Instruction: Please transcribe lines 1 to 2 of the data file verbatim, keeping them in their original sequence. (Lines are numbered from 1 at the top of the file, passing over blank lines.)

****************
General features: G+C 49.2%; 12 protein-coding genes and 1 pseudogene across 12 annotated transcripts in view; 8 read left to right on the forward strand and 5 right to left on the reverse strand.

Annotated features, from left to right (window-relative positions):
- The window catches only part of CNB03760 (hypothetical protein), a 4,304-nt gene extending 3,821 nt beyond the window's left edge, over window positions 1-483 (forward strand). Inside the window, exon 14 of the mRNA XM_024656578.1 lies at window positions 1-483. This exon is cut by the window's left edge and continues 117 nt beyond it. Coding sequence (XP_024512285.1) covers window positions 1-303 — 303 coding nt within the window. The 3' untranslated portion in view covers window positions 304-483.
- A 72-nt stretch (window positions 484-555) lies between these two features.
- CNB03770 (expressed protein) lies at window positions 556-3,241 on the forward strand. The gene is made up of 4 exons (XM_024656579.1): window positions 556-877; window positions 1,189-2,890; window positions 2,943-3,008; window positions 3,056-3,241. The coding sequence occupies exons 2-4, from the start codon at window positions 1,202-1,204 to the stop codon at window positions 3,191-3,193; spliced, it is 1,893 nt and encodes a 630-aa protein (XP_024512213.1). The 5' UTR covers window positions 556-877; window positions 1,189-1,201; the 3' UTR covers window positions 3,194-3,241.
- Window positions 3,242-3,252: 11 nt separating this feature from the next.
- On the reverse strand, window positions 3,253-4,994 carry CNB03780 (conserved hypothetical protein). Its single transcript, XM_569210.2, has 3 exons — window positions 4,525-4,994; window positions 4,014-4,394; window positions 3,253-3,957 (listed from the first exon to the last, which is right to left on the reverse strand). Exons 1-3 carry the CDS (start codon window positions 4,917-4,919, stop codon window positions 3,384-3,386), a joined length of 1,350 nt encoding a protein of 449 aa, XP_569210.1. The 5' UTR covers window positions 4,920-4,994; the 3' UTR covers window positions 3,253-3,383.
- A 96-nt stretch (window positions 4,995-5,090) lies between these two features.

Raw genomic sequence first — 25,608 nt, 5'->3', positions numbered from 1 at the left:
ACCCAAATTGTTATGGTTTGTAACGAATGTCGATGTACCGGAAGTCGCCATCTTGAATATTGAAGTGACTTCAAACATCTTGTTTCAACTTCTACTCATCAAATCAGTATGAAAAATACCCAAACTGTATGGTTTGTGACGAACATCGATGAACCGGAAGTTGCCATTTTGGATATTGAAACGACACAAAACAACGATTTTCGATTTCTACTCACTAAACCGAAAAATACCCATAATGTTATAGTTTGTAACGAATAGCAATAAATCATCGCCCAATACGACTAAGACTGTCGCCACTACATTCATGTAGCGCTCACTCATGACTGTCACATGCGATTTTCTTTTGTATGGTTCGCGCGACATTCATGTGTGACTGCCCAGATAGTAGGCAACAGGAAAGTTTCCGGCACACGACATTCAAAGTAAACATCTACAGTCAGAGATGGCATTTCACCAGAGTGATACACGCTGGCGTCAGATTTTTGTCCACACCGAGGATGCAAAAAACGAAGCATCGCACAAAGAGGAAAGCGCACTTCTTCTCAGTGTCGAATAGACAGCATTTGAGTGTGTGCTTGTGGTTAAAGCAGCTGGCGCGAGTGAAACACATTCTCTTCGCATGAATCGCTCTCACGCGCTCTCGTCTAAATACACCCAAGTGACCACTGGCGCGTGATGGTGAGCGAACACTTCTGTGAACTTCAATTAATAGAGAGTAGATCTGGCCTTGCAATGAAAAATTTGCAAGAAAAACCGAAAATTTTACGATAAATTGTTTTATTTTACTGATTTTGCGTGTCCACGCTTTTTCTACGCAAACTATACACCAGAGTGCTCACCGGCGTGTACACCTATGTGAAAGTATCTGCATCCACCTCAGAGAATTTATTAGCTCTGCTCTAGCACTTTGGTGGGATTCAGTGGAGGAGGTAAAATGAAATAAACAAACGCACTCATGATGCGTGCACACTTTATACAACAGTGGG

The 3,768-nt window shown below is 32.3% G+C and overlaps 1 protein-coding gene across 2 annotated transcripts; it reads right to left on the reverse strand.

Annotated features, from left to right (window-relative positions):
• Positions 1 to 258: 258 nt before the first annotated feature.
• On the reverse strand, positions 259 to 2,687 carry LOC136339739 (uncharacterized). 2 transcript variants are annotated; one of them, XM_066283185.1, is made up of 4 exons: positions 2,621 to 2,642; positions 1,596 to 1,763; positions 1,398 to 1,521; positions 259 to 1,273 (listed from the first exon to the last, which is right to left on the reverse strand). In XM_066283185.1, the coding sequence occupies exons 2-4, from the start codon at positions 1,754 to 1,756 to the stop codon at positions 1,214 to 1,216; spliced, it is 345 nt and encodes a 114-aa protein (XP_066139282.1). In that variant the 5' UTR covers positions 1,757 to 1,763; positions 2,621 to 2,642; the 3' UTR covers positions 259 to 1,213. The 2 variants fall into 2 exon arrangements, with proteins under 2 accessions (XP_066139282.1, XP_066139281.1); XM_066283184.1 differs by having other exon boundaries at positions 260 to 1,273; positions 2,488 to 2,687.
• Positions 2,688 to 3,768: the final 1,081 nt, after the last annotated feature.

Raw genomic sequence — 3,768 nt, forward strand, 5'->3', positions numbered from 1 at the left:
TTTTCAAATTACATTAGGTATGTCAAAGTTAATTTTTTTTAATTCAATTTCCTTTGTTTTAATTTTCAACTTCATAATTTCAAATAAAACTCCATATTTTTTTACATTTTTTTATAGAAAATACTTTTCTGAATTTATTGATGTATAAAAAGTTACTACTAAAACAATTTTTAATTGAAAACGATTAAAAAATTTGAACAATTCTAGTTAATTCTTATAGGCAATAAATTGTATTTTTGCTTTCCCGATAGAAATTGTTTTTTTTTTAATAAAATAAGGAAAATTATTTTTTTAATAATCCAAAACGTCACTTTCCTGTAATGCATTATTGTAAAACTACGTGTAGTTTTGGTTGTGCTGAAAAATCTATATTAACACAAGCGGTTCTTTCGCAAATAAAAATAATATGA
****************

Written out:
General features: G+C 49.2%; 12 protein-coding genes and 1 pseudogene across 12 annotated transcripts in view; 8 read left to right on the forward strand and 5 right to left on the reverse strand.

Annotated features, from left to right (window-relative positions):